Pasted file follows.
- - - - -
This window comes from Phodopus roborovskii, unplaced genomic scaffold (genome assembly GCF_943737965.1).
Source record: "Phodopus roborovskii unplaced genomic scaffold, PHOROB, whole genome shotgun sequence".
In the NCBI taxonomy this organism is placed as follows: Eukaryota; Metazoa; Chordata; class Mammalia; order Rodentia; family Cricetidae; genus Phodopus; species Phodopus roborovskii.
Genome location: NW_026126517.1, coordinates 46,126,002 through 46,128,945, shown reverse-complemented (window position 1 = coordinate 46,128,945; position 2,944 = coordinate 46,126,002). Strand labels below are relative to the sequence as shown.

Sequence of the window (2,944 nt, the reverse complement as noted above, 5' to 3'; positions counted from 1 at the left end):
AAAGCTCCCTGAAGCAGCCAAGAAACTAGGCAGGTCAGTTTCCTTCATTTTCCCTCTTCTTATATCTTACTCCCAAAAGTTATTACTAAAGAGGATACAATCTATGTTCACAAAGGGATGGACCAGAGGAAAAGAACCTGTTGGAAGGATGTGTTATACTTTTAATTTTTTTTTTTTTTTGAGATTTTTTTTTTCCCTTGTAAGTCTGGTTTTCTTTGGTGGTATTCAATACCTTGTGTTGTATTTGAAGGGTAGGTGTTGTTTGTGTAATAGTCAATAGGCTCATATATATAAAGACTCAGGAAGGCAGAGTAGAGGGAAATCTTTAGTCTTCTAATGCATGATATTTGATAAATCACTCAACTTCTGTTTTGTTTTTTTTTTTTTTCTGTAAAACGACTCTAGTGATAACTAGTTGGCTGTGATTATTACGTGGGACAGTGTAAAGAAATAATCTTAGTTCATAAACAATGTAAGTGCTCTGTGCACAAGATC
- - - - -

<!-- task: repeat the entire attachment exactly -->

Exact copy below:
This window comes from Phodopus roborovskii, unplaced genomic scaffold (genome assembly GCF_943737965.1).
Source record: "Phodopus roborovskii unplaced genomic scaffold, PHOROB, whole genome shotgun sequence".
In the NCBI taxonomy this organism is placed as follows: Eukaryota; Metazoa; Chordata; class Mammalia; order Rodentia; family Cricetidae; genus Phodopus; species Phodopus roborovskii.
Genome location: NW_026126517.1, coordinates 46,126,002 through 46,128,945, shown reverse-complemented (window position 1 = coordinate 46,128,945; position 2,944 = coordinate 46,126,002). Strand labels below are relative to the sequence as shown.

Sequence of the window (2,944 nt, the reverse complement as noted above, 5' to 3'; positions counted from 1 at the left end):
AAAGCTCCCTGAAGCAGCCAAGAAACTAGGCAGGTCAGTTTCCTTCATTTTCCCTCTTCTTATATCTTACTCCCAAAAGTTATTACTAAAGAGGATACAATCTATGTTCACAAAGGGATGGACCAGAGGAAAAGAACCTGTTGGAAGGATGTGTTATACTTTTAATTTTTTTTTTTTTTTGAGATTTTTTTTTTCCCTTGTAAGTCTGGTTTTCTTTGGTGGTATTCAATACCTTGTGTTGTATTTGAAGGGTAGGTGTTGTTTGTGTAATAGTCAATAGGCTCATATATATAAAGACTCAGGAAGGCAGAGTAGAGGGAAATCTTTAGTCTTCTAATGCATGATATTTGATAAATCACTCAACTTCTGTTTTGTTTTTTTTTTTTTTCTGTAAAACGACTCTAGTGATAACTAGTTGGCTGTGATTATTACGTGGGACAGTGTAAAGAAATAATCTTAGTTCATAAACAATGTAAGTGCTCTGTGCACAAGATC